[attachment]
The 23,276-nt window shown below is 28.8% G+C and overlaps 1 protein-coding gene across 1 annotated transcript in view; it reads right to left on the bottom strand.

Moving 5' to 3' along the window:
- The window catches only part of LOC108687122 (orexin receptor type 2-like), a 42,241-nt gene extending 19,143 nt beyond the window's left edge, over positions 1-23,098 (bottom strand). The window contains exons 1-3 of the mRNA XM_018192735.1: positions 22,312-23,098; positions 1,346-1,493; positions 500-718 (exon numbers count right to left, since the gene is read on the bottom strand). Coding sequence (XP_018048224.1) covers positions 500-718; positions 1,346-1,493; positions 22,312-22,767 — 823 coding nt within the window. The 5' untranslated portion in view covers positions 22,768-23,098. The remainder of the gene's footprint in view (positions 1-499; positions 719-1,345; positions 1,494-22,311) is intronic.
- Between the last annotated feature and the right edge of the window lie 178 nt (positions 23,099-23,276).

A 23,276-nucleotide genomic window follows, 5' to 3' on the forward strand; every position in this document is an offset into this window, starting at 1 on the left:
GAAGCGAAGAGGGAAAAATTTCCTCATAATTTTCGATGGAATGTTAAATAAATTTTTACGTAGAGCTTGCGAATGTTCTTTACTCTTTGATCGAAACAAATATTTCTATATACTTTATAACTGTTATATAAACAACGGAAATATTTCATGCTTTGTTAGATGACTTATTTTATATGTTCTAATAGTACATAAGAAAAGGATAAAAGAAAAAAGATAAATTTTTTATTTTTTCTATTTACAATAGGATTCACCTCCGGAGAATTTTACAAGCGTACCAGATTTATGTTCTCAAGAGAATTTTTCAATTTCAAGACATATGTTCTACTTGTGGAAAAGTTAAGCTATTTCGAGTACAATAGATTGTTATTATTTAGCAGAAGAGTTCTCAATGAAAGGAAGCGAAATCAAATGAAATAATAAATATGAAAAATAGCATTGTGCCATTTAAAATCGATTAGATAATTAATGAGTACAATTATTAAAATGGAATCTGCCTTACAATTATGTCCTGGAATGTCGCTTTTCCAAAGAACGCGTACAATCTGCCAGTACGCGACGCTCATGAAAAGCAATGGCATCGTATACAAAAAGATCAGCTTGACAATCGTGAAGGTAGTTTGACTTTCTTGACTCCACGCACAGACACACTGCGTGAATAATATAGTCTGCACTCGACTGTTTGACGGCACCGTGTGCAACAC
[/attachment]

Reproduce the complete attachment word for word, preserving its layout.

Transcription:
The 23,276-nt window shown below is 28.8% G+C and overlaps 1 protein-coding gene across 1 annotated transcript in view; it reads right to left on the bottom strand.

Moving 5' to 3' along the window:
- The window catches only part of LOC108687122 (orexin receptor type 2-like), a 42,241-nt gene extending 19,143 nt beyond the window's left edge, over positions 1-23,098 (bottom strand). The window contains exons 1-3 of the mRNA XM_018192735.1: positions 22,312-23,098; positions 1,346-1,493; positions 500-718 (exon numbers count right to left, since the gene is read on the bottom strand). Coding sequence (XP_018048224.1) covers positions 500-718; positions 1,346-1,493; positions 22,312-22,767 — 823 coding nt within the window. The 5' untranslated portion in view covers positions 22,768-23,098. The remainder of the gene's footprint in view (positions 1-499; positions 719-1,345; positions 1,494-22,311) is intronic.
- Between the last annotated feature and the right edge of the window lie 178 nt (positions 23,099-23,276).

A 23,276-nucleotide genomic window follows, 5' to 3' on the forward strand; every position in this document is an offset into this window, starting at 1 on the left:
GAAGCGAAGAGGGAAAAATTTCCTCATAATTTTCGATGGAATGTTAAATAAATTTTTACGTAGAGCTTGCGAATGTTCTTTACTCTTTGATCGAAACAAATATTTCTATATACTTTATAACTGTTATATAAACAACGGAAATATTTCATGCTTTGTTAGATGACTTATTTTATATGTTCTAATAGTACATAAGAAAAGGATAAAAGAAAAAAGATAAATTTTTTATTTTTTCTATTTACAATAGGATTCACCTCCGGAGAATTTTACAAGCGTACCAGATTTATGTTCTCAAGAGAATTTTTCAATTTCAAGACATATGTTCTACTTGTGGAAAAGTTAAGCTATTTCGAGTACAATAGATTGTTATTATTTAGCAGAAGAGTTCTCAATGAAAGGAAGCGAAATCAAATGAAATAATAAATATGAAAAATAGCATTGTGCCATTTAAAATCGATTAGATAATTAATGAGTACAATTATTAAAATGGAATCTGCCTTACAATTATGTCCTGGAATGTCGCTTTTCCAAAGAACGCGTACAATCTGCCAGTACGCGACGCTCATGAAAAGCAATGGCATCGTATACAAAAAGATCAGCTTGACAATCGTGAAGGTAGTTTGACTTTCTTGACTCCACGCACAGACACACTGCGTGAATAATATAGTCTGCACTCGACTGTTTGACGGCACCGTGTGCAACAC